Solution to land tenure system in agriculture

 

Solution to land tenure system in agriculture

A New Angle For Investing In Climate Resilience: Land Use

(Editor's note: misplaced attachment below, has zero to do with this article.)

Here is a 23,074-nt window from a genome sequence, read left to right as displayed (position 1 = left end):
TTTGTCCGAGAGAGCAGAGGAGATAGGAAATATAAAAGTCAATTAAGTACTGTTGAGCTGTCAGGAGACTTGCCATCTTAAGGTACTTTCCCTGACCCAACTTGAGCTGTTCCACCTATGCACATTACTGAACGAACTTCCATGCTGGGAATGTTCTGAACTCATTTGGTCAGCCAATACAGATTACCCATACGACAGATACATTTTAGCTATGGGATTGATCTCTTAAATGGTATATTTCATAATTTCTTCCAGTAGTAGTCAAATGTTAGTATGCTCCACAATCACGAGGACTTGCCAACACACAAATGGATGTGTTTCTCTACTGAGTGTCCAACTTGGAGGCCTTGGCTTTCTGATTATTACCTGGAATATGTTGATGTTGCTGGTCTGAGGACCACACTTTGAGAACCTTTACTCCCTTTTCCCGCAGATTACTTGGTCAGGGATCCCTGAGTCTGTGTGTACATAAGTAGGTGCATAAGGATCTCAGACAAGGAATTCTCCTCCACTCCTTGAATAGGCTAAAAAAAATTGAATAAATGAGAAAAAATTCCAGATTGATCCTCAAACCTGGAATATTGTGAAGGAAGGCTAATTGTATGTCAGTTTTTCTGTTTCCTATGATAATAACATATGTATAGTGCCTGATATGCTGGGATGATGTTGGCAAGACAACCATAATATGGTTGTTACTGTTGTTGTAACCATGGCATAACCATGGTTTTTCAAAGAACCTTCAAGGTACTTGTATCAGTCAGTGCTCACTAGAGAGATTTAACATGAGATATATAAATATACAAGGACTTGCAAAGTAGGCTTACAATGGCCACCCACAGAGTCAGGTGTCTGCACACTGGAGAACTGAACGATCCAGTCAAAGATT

Mercy Corps Ventures, the venture capital arm of Mercy Corps, invests in startups building climate resilience and financial resilience for communities across the world. We’ve supported 30+ ventures to scale and raise over $100 million in follow-on capital. Read on to learn about the role our ventures play in building a world where everyone can prosper. Whether overtly flagged or not, land use is at the heart of nearly all discussions on climate change and adaptation. Extractive economic systems, market failures and mismanagement of our collective commons have driven us to intensify pressure on degraded land, incentivize harmful agricultural practices and ultimately, expand the destruction of our biodiversity. In building out our Climate Resilience thesis at Mercy Corps Ventures (MCV), we have long recognized that there is the confluence of powerful commercial and impact opportunities within the land use space — from incentivizing smallholders to adopt sustainable practices and improving supply chain resilience, to the creation of new risk transfer and financial products centered around non-extractive land use models. To catalyze a shift in land use that meaningfully moves the bar, we are exploring the following areas… Land tenure The scale of land insecurity is daunting; approximately 72% of the world’s population—more than 4 billion people—live on physical property for which they do not hold formal rights or documentation. In many countries, people have little, if any, protection for their land, and are vulnerable to the risk of land disputes, fraud, and evictions. In fact, in many countries, landlessness is used as the core predictor of poverty. So property rights represent the key institutional asset on which people often build their livelihoods. The World Bank considers “secure land tenure… central to the fight against climate change.” From an adaptation perspective, a growing body of research is concluding that land tenure is critical for the individual and collective adoption of any adaptation practices, assets, or strategies. A recent study from Benin concluded: "…land ownership has a positive effect on the decision to adopt any adaptation strategy. Subsequently, securing farmers’ property rights would help to enhance their capacity to adapt to climate change." As we approach grand challenges in food security and rural livelihoods linked to climate change, secure land tenure is a foundational step toward sustainable and equitable land use. Models and technologies that are able to attribute land use history (as a form of digital ID) and/or secure land tenure for individuals and communities present a massive opportunity. In urban areas, secure land tenure unlocks wealth (perhaps upwards of $10 trillion), commerce, and infrastructure; in rural areas, it is the basis for more resilient supply chains that corporations, regulators, and consumers are looking to build. In agriculture specifically, farmers have little incentive or ability to take on the massive financial risk and disruption to engage in yield enhancing replanting programs and activities. But, with formal land titles, smallholders have security and ownership, allowing them to unlock access to the tools they need to improve their livelihoods, and are more likely to invest in productivity and expand production. Exciting solutions are emerging in this space. Meridia allows its agribusiness customers, like the Hershey Company and Unilever, to use the underlying surveying data to extend customary and formal titles to smallholders in their value chain. And Suyo has been recognized as a leader in Colombia for facilitating thousands of formal hard titles to households living in post-conflict zones and urban settlements. Geospatial data collection and analytics This encapsulates data layers from the first mile (such as who occupies or farms a plot of land, the age/type/quality of crops or soil, etc.) to the community level (infrastructure, hydrology maps, commercial hubs) to the national or regional level (terrain, political boundaries, ports). Advances in remote sensing over the past 40 years have unlocked amazing capabilities (like measuring carbon sequestration in soil, powering precision agricultural advice and autonomous farming or predicting floods) that could dramatically alter the land use behavior and incentives of individuals, communities, and governments. The first mile data layer remains elusive and expensive in emerging markets; it is also critical to the design, validation, and distribution of nearly all products and services (from ground truthing a parametric insurance product to optimizing a precision agriculture algorithm to the issuance of carbon credits). Within this sub-theme, startups are building, consolidating and/or validating critical data layers and generating novel analytics on top of these. Cloud to Street leverages a range of satellites and its proprietary algorithms to continuously monitor over 122 million people globally for flood risk in real-time. Not only does this support improved planning and disaster response, but is serving as the foundation for the creation of an entirely new suite of flood insurance products. Alongside land tenure, Meridia is a world leader in first-mile surveying and data collection, with the proven ability to generate hyper-detailed farm data on over 2,000 smallholder parcels a week for the supply chains of some of the world’s biggest agribusinesses (i.E. Unilever, Mondelez). Finance / Web3 This bucket builds upon the first two — and is where things get exciting. As an example, a major inhibitor to farmers to adopt regenerative agricultural practices is a lack of right-fit, long-term financing. This might require letting land lay fallow, leaving farmers without an income stream for a few years and then requiring a large investment in an entirely new planting scheme. Risk transfer products, like agricultural microinsurance (see leaders like Gramcover, Pula, and WRMS), are perhaps the first wave of financial products and most directly linked to adaptation. By providing downside protection against catastrophic events, these insurance products ensure farmers don’t get caught in a poverty trap and are in a position to build a long-term business. Powered in part by remote sensing, their proprietary models, datasets, and trust is also unlocking additional value for farmers: We have also been heartened by two new developments: the buoying of the carbon markets and the emergence of decentralized finance (DeFi) and Web3. While the carbon markets are volatile, they inherently represent a new structure for economically rewarding non-extractive and sustainable land use. While early, we are seeing projects and startups leveraging the unique advantages of Web3 (transparency, new economic incentive models, ability to quickly mobilize a global community) to reimagine how carbon markets can drive an entirely new paradigm of land use. If you need to coordinate billions and trillions of economic activity, crypto and Web3 is potentially the bottom-up architecture and approach to make it happen. Protocols themselves are reorienting themselves toward this end and making bold moves to ground their reserves in real world sustainable assets. Celo’s Climate Collective is a prime example of this (and one which we are particularly excited about given that Celo is optimally built for use in emerging markets). This space is new, but burgeoning — Loam, Moss.Earth, Nori, and Klima DAO are a few we have been tracking closely the past year. Terra0 is perhaps one of the more intriguing projects. Built on the Ethereum network, this decentralized self-owned cybernetic forest aims to create a new economic model for resilient ecosystems. While the scale of collective action needed to confront climate change is daunting, the increasing confluence of the three areas above means the flywheel is starting to spin. For Web3 to deliver on its true promise (e.G. To reach those most marginalized, at-risk and excluded from current systems), it will have to build upon the data, analytics, contracts (explicit or customary) and other innovations unlocked via recent advances in geospatial tech and land tenure. Over the next two to three years, we believe there will be a healthy constellation of investment opportunities that meet the moment we are in.